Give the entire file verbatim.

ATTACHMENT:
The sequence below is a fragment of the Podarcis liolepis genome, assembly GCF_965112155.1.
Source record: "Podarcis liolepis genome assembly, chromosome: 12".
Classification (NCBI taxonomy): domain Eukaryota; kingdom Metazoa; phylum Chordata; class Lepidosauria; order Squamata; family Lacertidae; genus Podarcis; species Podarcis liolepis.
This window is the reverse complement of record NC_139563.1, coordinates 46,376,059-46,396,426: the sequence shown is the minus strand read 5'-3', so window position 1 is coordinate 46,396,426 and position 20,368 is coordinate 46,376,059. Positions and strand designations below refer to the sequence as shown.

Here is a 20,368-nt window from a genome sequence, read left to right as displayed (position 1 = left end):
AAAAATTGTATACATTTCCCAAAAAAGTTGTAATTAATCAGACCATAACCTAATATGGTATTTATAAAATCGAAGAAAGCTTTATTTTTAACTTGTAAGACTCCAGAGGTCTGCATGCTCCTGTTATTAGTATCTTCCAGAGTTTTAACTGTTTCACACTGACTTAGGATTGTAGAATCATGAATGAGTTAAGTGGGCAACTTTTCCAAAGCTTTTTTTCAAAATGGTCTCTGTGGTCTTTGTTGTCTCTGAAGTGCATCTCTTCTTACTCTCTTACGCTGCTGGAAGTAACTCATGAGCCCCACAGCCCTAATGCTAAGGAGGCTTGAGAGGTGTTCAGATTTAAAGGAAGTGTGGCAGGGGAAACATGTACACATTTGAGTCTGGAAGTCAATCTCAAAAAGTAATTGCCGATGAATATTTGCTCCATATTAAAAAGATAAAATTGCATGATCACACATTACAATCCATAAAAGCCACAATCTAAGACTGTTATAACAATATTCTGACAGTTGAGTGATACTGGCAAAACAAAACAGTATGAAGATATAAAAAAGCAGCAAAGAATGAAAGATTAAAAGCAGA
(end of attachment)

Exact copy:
The sequence below is a fragment of the Podarcis liolepis genome, assembly GCF_965112155.1.
Source record: "Podarcis liolepis genome assembly, chromosome: 12".
Classification (NCBI taxonomy): domain Eukaryota; kingdom Metazoa; phylum Chordata; class Lepidosauria; order Squamata; family Lacertidae; genus Podarcis; species Podarcis liolepis.
This window is the reverse complement of record NC_139563.1, coordinates 46,376,059-46,396,426: the sequence shown is the minus strand read 5'-3', so window position 1 is coordinate 46,396,426 and position 20,368 is coordinate 46,376,059. Positions and strand designations below refer to the sequence as shown.

Here is a 20,368-nt window from a genome sequence, read left to right as displayed (position 1 = left end):
AAAAATTGTATACATTTCCCAAAAAAGTTGTAATTAATCAGACCATAACCTAATATGGTATTTATAAAATCGAAGAAAGCTTTATTTTTAACTTGTAAGACTCCAGAGGTCTGCATGCTCCTGTTATTAGTATCTTCCAGAGTTTTAACTGTTTCACACTGACTTAGGATTGTAGAATCATGAATGAGTTAAGTGGGCAACTTTTCCAAAGCTTTTTTTCAAAATGGTCTCTGTGGTCTTTGTTGTCTCTGAAGTGCATCTCTTCTTACTCTCTTACGCTGCTGGAAGTAACTCATGAGCCCCACAGCCCTAATGCTAAGGAGGCTTGAGAGGTGTTCAGATTTAAAGGAAGTGTGGCAGGGGAAACATGTACACATTTGAGTCTGGAAGTCAATCTCAAAAAGTAATTGCCGATGAATATTTGCTCCATATTAAAAAGATAAAATTGCATGATCACACATTACAATCCATAAAAGCCACAATCTAAGACTGTTATAACAATATTCTGACAGTTGAGTGATACTGGCAAAACAAAACAGTATGAAGATATAAAAAAGCAGCAAAGAATGAAAGATTAAAAGCAGA